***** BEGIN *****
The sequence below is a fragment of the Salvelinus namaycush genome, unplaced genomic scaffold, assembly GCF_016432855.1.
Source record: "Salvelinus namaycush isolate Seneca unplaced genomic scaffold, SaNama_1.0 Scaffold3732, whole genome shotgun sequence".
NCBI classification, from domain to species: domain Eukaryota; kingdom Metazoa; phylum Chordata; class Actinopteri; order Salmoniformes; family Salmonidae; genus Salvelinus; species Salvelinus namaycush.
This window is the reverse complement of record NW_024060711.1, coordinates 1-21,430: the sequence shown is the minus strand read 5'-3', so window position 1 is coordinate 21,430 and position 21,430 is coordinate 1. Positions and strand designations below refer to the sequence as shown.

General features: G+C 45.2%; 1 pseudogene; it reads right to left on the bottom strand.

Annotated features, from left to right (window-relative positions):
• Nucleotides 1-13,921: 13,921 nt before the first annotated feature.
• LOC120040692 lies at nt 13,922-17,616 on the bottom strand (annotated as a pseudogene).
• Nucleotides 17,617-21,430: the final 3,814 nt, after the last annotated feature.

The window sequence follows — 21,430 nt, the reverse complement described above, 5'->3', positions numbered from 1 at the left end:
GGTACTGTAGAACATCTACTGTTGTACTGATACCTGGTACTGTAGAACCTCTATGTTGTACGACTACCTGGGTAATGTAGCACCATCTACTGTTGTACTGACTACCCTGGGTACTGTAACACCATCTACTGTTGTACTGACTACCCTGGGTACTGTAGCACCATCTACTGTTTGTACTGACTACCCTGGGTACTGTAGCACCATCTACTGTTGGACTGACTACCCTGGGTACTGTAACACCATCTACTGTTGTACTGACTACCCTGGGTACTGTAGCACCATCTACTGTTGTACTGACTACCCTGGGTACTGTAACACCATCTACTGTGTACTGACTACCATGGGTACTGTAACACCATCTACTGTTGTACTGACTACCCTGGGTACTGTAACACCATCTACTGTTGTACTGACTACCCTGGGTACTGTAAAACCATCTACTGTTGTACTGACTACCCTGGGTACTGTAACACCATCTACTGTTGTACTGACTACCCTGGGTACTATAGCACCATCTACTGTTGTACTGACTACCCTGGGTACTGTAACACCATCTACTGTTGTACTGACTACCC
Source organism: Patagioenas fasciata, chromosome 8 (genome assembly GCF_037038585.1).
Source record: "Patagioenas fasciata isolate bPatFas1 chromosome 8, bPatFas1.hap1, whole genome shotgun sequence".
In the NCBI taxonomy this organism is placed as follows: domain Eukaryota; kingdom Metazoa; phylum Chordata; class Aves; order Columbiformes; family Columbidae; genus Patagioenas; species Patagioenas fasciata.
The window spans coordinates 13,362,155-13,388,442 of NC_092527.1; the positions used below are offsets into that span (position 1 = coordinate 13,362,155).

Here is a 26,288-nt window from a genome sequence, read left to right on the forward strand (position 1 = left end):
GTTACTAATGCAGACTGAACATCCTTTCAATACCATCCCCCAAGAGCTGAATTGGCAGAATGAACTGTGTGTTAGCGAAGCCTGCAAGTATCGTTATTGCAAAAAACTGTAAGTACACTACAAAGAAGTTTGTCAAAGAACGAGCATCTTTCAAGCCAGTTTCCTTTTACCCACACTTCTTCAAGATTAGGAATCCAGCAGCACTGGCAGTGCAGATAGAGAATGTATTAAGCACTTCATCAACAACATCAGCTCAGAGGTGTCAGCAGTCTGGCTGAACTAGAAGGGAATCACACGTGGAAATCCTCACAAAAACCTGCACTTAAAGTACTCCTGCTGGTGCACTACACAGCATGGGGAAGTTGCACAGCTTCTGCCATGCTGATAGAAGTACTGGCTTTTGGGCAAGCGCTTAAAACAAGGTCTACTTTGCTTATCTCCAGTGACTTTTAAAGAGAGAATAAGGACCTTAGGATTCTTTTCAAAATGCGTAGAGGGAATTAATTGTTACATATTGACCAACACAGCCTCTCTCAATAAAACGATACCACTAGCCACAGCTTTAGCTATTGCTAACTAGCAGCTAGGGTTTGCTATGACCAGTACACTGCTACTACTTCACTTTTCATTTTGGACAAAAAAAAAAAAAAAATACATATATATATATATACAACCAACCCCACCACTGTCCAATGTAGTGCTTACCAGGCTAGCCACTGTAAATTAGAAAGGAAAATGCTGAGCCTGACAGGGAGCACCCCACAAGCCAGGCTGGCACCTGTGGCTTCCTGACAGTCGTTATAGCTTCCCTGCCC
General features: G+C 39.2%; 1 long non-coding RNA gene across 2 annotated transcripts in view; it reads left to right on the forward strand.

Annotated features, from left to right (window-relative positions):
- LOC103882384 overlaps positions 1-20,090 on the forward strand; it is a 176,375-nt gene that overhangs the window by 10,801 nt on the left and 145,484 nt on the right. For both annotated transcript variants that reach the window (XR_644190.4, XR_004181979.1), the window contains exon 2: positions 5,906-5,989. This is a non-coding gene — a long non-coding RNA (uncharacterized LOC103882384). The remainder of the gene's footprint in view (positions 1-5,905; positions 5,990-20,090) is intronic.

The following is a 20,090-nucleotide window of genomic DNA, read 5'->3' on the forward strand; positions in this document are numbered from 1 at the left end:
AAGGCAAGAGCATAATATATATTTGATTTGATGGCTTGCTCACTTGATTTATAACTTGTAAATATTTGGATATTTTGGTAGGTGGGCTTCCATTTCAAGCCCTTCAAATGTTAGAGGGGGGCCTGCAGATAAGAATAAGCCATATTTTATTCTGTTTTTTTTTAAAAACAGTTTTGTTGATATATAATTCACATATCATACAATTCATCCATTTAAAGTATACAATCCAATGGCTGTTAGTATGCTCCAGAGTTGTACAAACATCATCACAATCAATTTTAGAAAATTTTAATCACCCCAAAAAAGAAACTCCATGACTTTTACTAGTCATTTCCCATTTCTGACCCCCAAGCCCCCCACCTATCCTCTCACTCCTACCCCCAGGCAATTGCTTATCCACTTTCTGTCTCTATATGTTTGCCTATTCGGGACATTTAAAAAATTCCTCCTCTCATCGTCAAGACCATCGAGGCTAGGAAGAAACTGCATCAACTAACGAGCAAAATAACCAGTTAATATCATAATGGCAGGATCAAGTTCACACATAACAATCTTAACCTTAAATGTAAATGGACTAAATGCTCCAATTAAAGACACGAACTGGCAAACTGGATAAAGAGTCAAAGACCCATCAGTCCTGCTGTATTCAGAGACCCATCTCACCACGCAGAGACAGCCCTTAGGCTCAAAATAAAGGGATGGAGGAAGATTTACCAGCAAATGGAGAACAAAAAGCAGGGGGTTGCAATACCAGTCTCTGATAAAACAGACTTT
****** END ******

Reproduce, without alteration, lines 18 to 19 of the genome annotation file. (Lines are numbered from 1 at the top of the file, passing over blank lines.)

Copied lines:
General features: G+C 39.2%; 1 long non-coding RNA gene across 2 annotated transcripts in view; it reads left to right on the forward strand.

Annotated features, from left to right (window-relative positions):